Protecting Personal Information

The Right to Privacy Reconsidered

; Raymond Wacks

Protecting Personal Information

The concept of privacy has long been confused and incoherent. The right to privacy has been applied promiscuously to an alarmingly wide-ranging assortment of issues including free speech, political consent, abortion, contraception, sexual preference, noise, discrimination, and pornography. Les mer
Vår pris
704,-

(Innbundet) Fri frakt!
Leveringstid: Usikker levering*
*Vi bestiller varen fra forlag i utlandet. Dersom varen finnes, sender vi den så snart vi får den til lager

Vår pris: 704,-

(Innbundet) Fri frakt!
Leveringstid: Usikker levering*
*Vi bestiller varen fra forlag i utlandet. Dersom varen finnes, sender vi den så snart vi får den til lager

Om boka

Protecting Personal Information

The concept of privacy has long been confused and incoherent. The right to privacy has been applied promiscuously to an alarmingly wide-ranging assortment of issues including free speech, political consent, abortion, contraception, sexual preference, noise, discrimination, and pornography. The conventional definition of privacy, and attempts to evolve a `privacy-as-a-fence' approach, are unable to deal effectively with the technological advances that have significantly altered the way information is collected, stored, and communicated. Social media such as Facebook pose searching questions about the use and protection of personal information and reveal the limits of conceiving the right to privacy as synonymous with data protection. The recent European Union's GDPR seeks to enforce greater protection of personal information, but the overlap with privacy has further obscured its core meaning. This book traces these troubling developments, and seeks to reveal the essential nature of privacy and, critically, what privacy is not.

1. Personal Information and Privacy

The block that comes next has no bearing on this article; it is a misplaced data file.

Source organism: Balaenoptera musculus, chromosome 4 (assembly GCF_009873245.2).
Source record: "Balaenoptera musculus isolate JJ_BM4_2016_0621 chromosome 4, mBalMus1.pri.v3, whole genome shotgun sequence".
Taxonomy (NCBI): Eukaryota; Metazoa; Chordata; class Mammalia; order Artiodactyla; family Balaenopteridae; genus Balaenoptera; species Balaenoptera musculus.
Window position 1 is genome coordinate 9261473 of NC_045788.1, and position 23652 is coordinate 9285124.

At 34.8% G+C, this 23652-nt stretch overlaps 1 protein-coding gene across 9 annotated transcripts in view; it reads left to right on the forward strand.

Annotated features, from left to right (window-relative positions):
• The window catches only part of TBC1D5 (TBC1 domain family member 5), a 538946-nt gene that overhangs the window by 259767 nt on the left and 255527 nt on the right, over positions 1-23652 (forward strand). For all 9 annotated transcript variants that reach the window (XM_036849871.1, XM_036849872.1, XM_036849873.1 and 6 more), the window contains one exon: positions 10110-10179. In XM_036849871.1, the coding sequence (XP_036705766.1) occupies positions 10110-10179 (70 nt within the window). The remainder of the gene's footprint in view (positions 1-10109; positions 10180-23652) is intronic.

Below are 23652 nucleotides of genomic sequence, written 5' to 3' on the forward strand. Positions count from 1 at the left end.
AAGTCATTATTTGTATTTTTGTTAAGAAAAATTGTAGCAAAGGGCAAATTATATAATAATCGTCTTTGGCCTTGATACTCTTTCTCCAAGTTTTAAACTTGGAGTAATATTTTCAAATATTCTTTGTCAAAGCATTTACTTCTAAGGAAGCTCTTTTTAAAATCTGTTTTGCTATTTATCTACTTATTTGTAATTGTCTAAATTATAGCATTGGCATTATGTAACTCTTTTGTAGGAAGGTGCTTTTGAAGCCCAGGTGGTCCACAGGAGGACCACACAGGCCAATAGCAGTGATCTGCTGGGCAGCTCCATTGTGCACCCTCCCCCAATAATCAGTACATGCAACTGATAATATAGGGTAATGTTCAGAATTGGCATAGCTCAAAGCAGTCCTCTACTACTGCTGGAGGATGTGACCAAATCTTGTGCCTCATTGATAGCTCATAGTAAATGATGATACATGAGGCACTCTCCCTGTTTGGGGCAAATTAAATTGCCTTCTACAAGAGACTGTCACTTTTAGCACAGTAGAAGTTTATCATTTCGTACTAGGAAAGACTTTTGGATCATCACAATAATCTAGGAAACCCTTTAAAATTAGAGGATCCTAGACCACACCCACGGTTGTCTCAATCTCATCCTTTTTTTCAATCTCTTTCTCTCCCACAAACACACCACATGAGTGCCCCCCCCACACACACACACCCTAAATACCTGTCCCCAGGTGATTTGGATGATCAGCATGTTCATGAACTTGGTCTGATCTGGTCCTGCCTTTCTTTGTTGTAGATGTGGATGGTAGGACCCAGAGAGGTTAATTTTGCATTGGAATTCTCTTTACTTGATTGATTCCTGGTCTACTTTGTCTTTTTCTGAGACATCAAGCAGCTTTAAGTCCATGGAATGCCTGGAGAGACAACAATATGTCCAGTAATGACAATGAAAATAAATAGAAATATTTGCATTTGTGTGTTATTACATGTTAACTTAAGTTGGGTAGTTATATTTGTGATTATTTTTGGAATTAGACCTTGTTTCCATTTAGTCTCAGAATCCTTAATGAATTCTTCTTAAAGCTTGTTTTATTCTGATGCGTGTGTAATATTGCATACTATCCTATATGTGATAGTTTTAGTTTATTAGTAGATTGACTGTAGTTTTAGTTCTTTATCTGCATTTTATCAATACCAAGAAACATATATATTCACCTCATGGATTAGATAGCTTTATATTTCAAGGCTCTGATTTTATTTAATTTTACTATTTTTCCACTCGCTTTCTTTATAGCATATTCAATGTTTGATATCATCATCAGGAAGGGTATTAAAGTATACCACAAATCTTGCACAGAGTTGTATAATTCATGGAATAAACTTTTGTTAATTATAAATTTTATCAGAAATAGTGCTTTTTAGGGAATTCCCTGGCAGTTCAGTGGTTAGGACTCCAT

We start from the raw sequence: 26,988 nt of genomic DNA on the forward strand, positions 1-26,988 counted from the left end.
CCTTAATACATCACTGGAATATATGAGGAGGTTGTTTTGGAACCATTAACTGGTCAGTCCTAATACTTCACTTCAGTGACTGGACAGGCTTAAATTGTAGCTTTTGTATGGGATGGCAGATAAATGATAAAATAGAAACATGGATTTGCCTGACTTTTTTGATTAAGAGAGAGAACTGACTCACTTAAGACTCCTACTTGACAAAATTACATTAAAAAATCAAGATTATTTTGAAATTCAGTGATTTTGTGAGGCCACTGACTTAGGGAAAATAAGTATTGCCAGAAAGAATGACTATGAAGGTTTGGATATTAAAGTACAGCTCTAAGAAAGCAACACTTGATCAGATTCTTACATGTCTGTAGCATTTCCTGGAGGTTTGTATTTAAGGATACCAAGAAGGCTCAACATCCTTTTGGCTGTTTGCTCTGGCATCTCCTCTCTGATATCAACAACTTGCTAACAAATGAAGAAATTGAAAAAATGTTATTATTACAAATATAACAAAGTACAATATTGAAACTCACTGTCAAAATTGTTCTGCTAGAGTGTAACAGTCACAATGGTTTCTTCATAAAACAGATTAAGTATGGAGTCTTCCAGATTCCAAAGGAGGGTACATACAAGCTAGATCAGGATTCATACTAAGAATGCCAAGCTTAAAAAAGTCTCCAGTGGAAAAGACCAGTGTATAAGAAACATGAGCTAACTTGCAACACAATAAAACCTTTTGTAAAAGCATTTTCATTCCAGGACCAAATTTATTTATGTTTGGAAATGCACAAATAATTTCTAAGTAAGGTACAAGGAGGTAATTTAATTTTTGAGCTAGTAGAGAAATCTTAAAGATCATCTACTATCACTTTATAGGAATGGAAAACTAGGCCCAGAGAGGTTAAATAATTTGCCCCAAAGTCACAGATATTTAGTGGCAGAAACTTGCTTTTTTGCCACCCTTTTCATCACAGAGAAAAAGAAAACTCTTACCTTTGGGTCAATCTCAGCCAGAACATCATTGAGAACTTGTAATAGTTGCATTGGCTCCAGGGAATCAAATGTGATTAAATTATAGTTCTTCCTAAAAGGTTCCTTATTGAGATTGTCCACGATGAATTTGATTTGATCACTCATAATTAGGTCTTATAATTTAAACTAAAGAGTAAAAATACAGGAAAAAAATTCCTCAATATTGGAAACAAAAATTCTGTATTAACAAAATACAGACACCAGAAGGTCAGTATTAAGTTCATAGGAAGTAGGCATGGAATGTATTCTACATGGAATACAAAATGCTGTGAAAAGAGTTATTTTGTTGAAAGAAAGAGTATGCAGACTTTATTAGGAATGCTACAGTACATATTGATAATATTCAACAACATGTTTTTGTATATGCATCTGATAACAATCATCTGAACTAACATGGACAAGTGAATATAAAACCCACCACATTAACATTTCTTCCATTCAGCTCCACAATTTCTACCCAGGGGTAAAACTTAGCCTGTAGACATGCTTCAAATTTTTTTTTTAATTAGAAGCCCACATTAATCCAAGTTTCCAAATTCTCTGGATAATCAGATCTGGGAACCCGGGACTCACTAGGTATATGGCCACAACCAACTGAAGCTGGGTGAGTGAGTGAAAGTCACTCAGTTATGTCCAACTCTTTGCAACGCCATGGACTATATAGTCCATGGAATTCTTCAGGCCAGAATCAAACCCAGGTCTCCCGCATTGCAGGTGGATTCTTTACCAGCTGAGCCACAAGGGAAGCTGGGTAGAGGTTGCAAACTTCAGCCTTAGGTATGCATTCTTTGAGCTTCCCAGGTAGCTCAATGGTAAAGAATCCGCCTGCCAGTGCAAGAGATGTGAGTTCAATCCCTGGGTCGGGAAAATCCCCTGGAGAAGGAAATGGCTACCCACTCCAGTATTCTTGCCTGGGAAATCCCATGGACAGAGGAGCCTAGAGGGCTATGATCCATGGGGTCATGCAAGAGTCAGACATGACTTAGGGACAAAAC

I. The Genesis
II. Defining `Privacy'
III. Privacy and Personal Information
IV. A Constitutional Right
V. A Way Forward
VI. Personal Information
2. Personal Information and Data Protection
I. Introduction
II. The Association of Data Protection and Privacy
III. EU Data Protection Law
IV. The European Court of Human Rights
V. Conclusion
3. Personal Information and Power
I. Introduction
II. Genetic Privacy
III. National DNA Databases
IV. Where is `Privacy'?
4. Personal Information, Goods and Services
I. Introduction
II. Digital Robber Barons
III. Online Profiling
IV. Privacy and Pollsters
5. Personal Information and Freedom
I. Introduction
II. Anonymity
III. Anonymous Remailers
IV. Cryptocurrencies
V. Sexual Preference
VI. Scientific Positivism
VII. Genetic Research
VIII. Copyright
6. Personal Information and the Media
I. Introduction
II. Defining the Media
III. Collecting and Communicating
IV. `Reasonable Expectation of Privacy'
V. `Misuse of Personal Information'
VI. The Public Interest
VII. Data Protection
7. Personal Information and Memory
I. A Right to History
II. Photographs
III. Understanding the Past
IV. Profiling
V. Genetics
VI. Privacy
8. Privacy Reconsidered

Timely analysis seeking to reveal the essential nature of the right to privacy and, critically, what privacy is not.

Fakta